"Leather Bloom," by Leann Traylor Scott of Henderson, won second place in the Miscellaneous category at this year's All About Gourds show in Mayfield. Scott says she enjoys working with gourds because so many techniques, such as wood burning, painting, and carving, can be applied to them.
Brian Parks crafted a guitar from a gourd for last year's All About Gourds show in the Ice House Gallery, Mayfield. Although the guitar took home the Best of Show award, Parks said gourds are not his primary medium.
"Delicate Balance" by Kristi Hanson of Metropolis, Ill., won first place in the Real and Imaginary category at the All About Gourds exhibit in Mayfield this year. The exhibit is the focal point of the annual Gourd Patch Festival, and invites artists to explore the possibilities of the medium.
Most people look at gourds and see containers for water. Artists, however, see any number of possibilities.
“Your imagination is the limit. ... Pretty much anything you can do with paper or wood, you can do with a gourd,” noted Leann Traylor Scott of Henderson.
Scott recently won first place in the category of Visionary Vessels at the Mayfield and Graves County Art Guild’s 11th annual All About Gourds exhibit, held in the Ice House Gallery. Scott used a wood-burning technique to apply the design to her award-winning piece, “Four Crosses,” and finished the piece with gold leaf embellishments.
“I’ve done relief carving, wood burning, stippling. You can put anything from leather dye to acrylic paint to acrylic dyes (on a gourd),” she said.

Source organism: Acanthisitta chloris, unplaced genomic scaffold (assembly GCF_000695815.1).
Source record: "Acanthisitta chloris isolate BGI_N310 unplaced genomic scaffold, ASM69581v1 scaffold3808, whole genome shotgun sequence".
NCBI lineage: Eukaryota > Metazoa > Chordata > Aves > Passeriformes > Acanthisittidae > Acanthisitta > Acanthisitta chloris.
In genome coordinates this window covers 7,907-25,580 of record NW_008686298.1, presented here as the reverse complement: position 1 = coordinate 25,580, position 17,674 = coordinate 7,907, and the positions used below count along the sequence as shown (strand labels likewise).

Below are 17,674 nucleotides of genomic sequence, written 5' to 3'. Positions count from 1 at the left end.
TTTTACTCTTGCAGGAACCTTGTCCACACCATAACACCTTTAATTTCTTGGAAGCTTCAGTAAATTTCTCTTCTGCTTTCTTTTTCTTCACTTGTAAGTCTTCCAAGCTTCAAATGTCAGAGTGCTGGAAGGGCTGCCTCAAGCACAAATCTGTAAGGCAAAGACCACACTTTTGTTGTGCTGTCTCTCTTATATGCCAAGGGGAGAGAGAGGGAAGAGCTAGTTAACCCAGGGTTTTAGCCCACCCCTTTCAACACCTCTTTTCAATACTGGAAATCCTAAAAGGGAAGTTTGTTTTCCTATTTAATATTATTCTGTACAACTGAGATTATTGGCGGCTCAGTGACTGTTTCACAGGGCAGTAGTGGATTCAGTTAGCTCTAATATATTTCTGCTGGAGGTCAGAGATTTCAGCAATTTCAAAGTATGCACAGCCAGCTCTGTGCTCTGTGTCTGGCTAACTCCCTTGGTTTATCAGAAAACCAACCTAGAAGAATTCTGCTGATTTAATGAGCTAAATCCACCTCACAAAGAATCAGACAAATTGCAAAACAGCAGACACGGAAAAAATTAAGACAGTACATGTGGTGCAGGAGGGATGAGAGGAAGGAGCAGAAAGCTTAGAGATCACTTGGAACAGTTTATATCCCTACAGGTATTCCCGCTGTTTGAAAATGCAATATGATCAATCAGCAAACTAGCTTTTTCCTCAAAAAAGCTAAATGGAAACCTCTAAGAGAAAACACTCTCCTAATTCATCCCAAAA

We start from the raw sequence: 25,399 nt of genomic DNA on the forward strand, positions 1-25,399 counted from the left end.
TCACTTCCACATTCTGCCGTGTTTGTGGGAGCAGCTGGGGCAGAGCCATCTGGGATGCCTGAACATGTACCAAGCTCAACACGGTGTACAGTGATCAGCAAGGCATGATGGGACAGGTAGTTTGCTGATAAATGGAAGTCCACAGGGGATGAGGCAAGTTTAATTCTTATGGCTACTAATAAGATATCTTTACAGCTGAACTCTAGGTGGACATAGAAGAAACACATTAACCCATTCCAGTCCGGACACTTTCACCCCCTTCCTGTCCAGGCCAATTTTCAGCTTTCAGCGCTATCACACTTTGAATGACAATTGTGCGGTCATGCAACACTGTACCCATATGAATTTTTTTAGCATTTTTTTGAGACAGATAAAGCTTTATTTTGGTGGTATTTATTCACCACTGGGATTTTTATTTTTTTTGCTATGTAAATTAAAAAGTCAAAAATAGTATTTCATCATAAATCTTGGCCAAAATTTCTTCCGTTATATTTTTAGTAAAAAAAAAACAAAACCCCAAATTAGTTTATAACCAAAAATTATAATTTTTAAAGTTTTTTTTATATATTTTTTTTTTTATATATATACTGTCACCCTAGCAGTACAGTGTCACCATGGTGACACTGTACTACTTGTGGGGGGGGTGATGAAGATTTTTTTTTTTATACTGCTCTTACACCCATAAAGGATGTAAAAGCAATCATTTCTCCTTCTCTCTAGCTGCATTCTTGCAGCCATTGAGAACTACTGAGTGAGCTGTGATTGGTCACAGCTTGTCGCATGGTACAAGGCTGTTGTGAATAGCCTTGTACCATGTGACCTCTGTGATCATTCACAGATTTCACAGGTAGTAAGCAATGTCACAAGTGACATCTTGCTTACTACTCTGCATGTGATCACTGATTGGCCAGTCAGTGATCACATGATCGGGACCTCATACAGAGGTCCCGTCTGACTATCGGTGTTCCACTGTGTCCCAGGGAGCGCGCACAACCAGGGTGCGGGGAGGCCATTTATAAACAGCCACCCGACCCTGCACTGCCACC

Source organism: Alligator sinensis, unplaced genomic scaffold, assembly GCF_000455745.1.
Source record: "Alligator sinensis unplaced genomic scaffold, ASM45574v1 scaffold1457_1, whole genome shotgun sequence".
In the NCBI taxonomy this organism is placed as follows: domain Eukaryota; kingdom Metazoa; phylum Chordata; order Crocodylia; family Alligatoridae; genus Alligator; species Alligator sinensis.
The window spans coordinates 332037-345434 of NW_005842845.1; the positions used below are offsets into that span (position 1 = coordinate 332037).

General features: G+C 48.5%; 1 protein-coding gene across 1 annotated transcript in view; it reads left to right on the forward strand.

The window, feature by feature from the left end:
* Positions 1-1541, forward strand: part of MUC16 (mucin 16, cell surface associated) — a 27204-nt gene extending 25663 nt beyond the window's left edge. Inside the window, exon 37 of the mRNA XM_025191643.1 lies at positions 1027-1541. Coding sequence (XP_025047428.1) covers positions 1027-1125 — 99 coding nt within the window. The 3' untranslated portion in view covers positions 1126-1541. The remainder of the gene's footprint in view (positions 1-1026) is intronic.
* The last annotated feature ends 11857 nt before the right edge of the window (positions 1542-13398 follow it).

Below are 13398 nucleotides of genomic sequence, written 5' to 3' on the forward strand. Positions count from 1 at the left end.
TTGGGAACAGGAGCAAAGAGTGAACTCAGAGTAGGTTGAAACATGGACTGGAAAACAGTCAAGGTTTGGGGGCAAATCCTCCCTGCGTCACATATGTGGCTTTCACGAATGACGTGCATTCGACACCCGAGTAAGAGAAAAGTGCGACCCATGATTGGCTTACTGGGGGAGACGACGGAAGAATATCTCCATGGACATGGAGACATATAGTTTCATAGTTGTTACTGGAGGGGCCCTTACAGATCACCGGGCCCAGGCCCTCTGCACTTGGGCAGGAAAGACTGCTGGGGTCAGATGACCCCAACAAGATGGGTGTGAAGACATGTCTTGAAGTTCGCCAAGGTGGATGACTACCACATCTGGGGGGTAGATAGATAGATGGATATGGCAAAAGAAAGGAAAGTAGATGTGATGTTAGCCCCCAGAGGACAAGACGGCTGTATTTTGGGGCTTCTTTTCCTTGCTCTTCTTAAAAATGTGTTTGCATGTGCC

The exhibit, which is the focal point of Mayfield’s Gourd Patch Festival, draws both local and national entries, according to juror Brian Parks.
“To think there’s someone on the other side of the country that loves gourds so much that they’d mail their prize piece to our little show, we’re so honored,” Parks said.
Some, like Scott, have developed a passion for gourds. Others, such as Parks — whose gourd guitar won the grand prize at last year’s exhibit — are less enthusiastic.
“I’ll be honest, gourds are not my favorite thing. I don’t dream about gourds,” Parks said.
The juror outlined his thought process in judging the show, saying he asked himself whether he would want the works in his own house. “Would someone say, ‘What is that?’ Or would they say, ‘It’s really beautiful’?” he said.
In the case of his favorite pieces, he forgets that he’s looking at a gourd at all.
“(Past contestants) have made lamps, bowls, made flower vases — all kinds of intricate containers and things that you look at and don’t immediately think, ‘Gourd,’” Parks said.
Shane Gregory, director of the Ice House Art Center, said he was surprised at the artistic possibilities gourds offer.
“I remember my grandmother having gourd birdhouses when I was a kid. Then I started seeing what people can do with them,” he said. “There are so many uses for them.”
Call Laurel Black, a Paducah Sun staff writer, at 270-575-8641.
Want to go?
What: The Gourd Patch Arts Festival, featuring the “All About Gourds” exhibit
When: 9 a.m. to 4:30 p.m. Saturday, Sept. 15
Where: The exhibit is located in the Ice House Art Center, 120 North Eighth St., Mayfield. The festival will be held between North Seventh and Eighth Streets.